Rating: B-.

Friday, August 2, 2013

Musical Interlude: In The House of Stone & Light (1994)

Toasterrodeo uploaded a 1-hit wonder from Martin Page, circa 1994. "In The House of Stone & Light" garnered a ton of airplay---well, at least on radio; not sure about VH1 or MTV---and was the title song from Page's major label debut. The guest stars on the CD were more of an attraction. Folks like Brenda Russell, J. Robbie Robertson (The Band), & Phil Collins helped Page out considerably. Page, unfortunately, hasn't been heard from much since.

Hmmm, I wonder if this could be revamped with Christian sensibilities.........

After the hype, a letdown (TNA's mystery wasn't a mystery after all)

For the last week, TNA (Total Non-stop Action) Wrestling had hyped a video sent by an "anonymous" party who promised he'd be present for Impact Wrestling on August 1, with the show originating from Wichita Falls, Texas. We were led to believe it would be some sort of major player. In the end, the creative team laid another egg.

The shared Figure Four Weekly/Wrestling Observer website actually had provided a clue, whether they realized it or not, by running a poll regarding a rumored mixed martial arts (MMA) fight between Tito Ortiz and Quinton "Rampage" Jackson. "Rampage" had recently signed with TNA. Ortiz has been associated with TNA in the past, and, wouldn't ya know, he returned to the fold on Thursday night, appearing at the end of the Impact broadcast. The cameras repeatedly went back & forth between Jackson & Ortiz, confirming that the hype of "#August1Warning" was just a facade. More established wrestlers, such as former NWA champion Adam Pearce and former WWE champion-turned-actor/MMA fighter Dave Bautista ("The Man With The Iron Fists"), had denied having anything to do with the videos. That should've made solving the mystery that much clearer, but, as has been documented here and elsewhere in the past, TNA's creative staff isn't exactly comprised of Rhodes scholars. Given the company's recent personnel cuts due to financial concerns, one wonders just who is actually in charge of TNA's creative team now, since Bruce Prichard was recently dismissed.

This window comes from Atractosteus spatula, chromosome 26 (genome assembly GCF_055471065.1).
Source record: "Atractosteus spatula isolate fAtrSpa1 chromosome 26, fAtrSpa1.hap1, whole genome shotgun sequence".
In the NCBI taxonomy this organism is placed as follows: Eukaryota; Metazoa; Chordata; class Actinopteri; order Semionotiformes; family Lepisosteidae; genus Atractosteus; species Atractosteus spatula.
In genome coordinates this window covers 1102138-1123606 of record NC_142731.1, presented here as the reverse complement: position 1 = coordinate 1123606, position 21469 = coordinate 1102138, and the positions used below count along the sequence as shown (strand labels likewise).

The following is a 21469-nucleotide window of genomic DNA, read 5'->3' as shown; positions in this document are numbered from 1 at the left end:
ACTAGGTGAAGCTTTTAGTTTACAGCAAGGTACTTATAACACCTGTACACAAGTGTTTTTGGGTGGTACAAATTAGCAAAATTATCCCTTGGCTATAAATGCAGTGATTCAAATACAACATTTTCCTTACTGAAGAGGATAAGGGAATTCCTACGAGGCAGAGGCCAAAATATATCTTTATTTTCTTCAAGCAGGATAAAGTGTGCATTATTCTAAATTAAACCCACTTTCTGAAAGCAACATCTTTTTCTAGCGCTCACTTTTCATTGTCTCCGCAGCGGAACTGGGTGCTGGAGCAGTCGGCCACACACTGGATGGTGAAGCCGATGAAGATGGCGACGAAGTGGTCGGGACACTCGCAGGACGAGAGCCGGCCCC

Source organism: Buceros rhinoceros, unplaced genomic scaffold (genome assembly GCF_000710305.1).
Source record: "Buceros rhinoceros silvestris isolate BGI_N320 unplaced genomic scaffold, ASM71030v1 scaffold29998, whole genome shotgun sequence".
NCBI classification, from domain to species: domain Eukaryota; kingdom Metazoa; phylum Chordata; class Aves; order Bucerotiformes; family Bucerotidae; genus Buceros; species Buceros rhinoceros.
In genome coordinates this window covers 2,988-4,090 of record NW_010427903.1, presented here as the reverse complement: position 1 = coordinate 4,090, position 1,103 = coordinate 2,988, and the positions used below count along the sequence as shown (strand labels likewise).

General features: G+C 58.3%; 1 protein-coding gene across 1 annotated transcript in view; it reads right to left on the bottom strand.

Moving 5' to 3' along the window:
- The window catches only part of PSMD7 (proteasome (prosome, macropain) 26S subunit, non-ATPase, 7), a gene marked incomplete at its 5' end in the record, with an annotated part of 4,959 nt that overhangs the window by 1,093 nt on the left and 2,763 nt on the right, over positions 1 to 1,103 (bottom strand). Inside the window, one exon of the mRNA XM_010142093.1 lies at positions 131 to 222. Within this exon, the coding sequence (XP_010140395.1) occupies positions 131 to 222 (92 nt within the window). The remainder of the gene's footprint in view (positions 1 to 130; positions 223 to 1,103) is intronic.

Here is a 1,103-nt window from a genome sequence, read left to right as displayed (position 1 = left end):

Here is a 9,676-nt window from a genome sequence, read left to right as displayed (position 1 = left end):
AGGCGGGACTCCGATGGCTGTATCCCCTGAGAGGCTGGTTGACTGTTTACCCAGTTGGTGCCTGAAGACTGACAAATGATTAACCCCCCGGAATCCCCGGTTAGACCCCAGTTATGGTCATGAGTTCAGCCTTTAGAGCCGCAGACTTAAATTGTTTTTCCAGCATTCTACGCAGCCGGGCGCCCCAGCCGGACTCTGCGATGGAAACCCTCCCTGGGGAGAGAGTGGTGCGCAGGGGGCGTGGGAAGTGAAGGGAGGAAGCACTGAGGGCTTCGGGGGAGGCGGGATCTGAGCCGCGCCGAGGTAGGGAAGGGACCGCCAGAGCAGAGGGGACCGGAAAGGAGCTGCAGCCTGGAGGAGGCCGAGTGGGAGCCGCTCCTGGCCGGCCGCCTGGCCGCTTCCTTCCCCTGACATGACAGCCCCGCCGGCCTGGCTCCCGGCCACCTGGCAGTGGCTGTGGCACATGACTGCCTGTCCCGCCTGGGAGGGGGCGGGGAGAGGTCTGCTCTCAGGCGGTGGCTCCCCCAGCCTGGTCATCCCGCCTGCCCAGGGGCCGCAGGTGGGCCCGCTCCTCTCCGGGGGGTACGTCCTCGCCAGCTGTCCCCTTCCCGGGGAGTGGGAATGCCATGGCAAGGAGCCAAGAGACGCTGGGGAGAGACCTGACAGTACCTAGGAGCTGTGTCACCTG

TNA's been struggling all along to improve their television ratings after nearly 8 years on Spike TV, but, as usual, their creative staff keeps fumbling the ball.And that would be appropriate since pre-season football starts Sunday with the NFL Hall of Fame game. Dixie Carter, Jeff Jarrett, Eric Bischoff, Hulk Hogan, and everyone else in the decision-making department at TNA should've known better than to try something this lame. It's not even worth handing out Weasel ears or Dunce Caps, so we won't. If anyone deserves them, it'd be the TV viewers lured in, thinking that someone else was coming in that would add marquee value. While Tito Ortiz is still a marquee name in MMA, even though he hasn't fought in a while, he doesn't add anything that the over-the-hill retreads TNA already has haven't already added. Which is to say, nothing.